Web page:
Charles Nègre (French, 1820-1880)
Le tailleur de pierre, summer 1853
Salt print from a collodion on glass negative
9.9 cm tondo
Stamped "André Jammes" and inscribed "No 32 / FH 23 / A37" by André Jammes in pencil on verso
Trained as a painter, Charles Nègre applied the compositional strategies and sense of formal arrangement he had assimilated in the painting studio of Paul Delaroche to the medium of photography. In 1851, the French writer and art critic Francis Wey would declare that one of Nègre’s genre studies “is no longer a photograph; it is a deliberately organized composition.” In other words, Nègre’s photograph had transcended the typical limitations of the medium to become a true work of art.
The masterful composition Le tailleur de pierre shows Nègre’s approach to genre photography, a subject for which he was renowned. By using soft focus in the background and bright illumination at the center, Nègre draws the eye toward the stonecutter’s gesture, frozen at a precise moment of action. Without using a fraction-of-a-second exposure, the artist created, rather than captured, what a split second would look like as a photograph. In spite of its instantaneous appearance, this is a posed picture, made with a three second exposure.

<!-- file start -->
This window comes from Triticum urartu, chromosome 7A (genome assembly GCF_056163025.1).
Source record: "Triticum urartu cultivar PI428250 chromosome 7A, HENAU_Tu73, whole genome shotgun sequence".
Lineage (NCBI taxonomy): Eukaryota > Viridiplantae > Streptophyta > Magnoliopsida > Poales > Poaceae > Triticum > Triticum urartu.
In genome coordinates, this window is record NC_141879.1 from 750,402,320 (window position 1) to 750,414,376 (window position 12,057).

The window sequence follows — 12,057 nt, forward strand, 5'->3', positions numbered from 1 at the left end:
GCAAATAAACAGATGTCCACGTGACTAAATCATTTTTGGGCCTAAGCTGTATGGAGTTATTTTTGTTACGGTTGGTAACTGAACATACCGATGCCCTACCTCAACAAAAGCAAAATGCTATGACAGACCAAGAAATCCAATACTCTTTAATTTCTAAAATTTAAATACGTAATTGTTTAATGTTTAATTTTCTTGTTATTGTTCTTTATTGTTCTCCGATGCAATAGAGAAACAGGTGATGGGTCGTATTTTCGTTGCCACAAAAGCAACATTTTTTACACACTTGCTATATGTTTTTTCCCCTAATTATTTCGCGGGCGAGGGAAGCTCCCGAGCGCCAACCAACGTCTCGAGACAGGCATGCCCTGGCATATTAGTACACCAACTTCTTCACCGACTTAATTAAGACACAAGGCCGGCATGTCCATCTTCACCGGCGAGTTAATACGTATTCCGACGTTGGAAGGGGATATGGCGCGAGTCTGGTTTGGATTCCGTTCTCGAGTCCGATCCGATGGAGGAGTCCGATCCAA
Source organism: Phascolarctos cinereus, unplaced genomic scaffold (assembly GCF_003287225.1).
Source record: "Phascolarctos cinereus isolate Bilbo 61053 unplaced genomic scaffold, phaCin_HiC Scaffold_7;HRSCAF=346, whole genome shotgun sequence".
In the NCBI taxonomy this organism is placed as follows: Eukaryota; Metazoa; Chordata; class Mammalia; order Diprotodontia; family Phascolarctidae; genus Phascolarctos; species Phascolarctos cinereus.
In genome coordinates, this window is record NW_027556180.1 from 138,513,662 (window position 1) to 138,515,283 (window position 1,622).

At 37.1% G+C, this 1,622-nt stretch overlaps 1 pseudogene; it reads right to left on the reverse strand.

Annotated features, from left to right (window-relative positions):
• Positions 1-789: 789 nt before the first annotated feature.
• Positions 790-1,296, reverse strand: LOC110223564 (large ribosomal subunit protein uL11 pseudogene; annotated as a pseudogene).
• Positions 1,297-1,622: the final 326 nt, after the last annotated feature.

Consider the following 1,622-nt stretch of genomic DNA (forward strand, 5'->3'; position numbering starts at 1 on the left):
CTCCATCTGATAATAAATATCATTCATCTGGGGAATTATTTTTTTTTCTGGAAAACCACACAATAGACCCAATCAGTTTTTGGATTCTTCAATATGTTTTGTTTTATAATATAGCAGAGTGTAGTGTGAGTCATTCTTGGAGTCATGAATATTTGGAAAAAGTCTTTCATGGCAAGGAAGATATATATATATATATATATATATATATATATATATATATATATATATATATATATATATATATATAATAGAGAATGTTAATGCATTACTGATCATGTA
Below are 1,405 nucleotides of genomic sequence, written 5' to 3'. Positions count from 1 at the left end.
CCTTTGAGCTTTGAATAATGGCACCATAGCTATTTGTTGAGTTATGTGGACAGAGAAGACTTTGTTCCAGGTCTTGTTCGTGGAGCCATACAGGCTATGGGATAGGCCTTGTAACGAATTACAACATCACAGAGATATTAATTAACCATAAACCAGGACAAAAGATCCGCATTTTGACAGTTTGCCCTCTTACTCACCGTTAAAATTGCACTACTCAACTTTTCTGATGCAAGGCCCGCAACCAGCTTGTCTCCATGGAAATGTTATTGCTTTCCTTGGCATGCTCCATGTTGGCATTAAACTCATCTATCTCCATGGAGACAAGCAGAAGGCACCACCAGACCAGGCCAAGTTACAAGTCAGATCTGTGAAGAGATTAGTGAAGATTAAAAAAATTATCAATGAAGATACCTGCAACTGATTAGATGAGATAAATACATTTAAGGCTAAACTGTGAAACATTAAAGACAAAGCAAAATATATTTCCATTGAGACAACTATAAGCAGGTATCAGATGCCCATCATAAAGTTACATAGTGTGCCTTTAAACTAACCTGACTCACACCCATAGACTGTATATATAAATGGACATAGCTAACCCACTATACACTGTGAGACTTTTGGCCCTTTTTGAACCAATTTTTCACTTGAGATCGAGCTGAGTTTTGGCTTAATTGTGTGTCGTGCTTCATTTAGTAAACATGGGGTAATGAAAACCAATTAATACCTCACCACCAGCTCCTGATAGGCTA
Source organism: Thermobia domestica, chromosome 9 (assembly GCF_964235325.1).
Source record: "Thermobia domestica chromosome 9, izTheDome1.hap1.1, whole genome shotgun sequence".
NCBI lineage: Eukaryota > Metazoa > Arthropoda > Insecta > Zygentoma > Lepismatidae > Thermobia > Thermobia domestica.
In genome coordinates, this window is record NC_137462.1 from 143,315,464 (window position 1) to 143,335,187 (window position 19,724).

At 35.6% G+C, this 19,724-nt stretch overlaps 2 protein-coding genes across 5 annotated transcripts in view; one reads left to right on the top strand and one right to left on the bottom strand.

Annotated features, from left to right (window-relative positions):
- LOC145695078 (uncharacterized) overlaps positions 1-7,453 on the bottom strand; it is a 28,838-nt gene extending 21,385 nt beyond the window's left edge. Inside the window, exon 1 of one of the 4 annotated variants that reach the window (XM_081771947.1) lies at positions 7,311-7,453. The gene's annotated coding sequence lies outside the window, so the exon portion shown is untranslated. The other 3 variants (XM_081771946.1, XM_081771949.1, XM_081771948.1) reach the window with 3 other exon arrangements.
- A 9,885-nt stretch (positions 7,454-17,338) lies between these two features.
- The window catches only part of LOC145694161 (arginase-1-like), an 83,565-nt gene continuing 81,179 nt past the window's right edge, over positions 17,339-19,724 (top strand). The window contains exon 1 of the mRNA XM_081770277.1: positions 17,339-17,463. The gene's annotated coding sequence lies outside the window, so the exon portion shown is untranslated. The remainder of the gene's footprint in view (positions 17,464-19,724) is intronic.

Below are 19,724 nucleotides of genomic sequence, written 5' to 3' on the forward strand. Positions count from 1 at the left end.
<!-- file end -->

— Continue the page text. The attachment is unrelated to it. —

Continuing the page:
Even in its diminutive size, this print conveys Nègre’s ambition to argue for photography’s importance in the representation of modern life. Prints from the same negative are in the collections of the National Gallery of Canada in Ottawa and the Société Française de Photographie in Paris.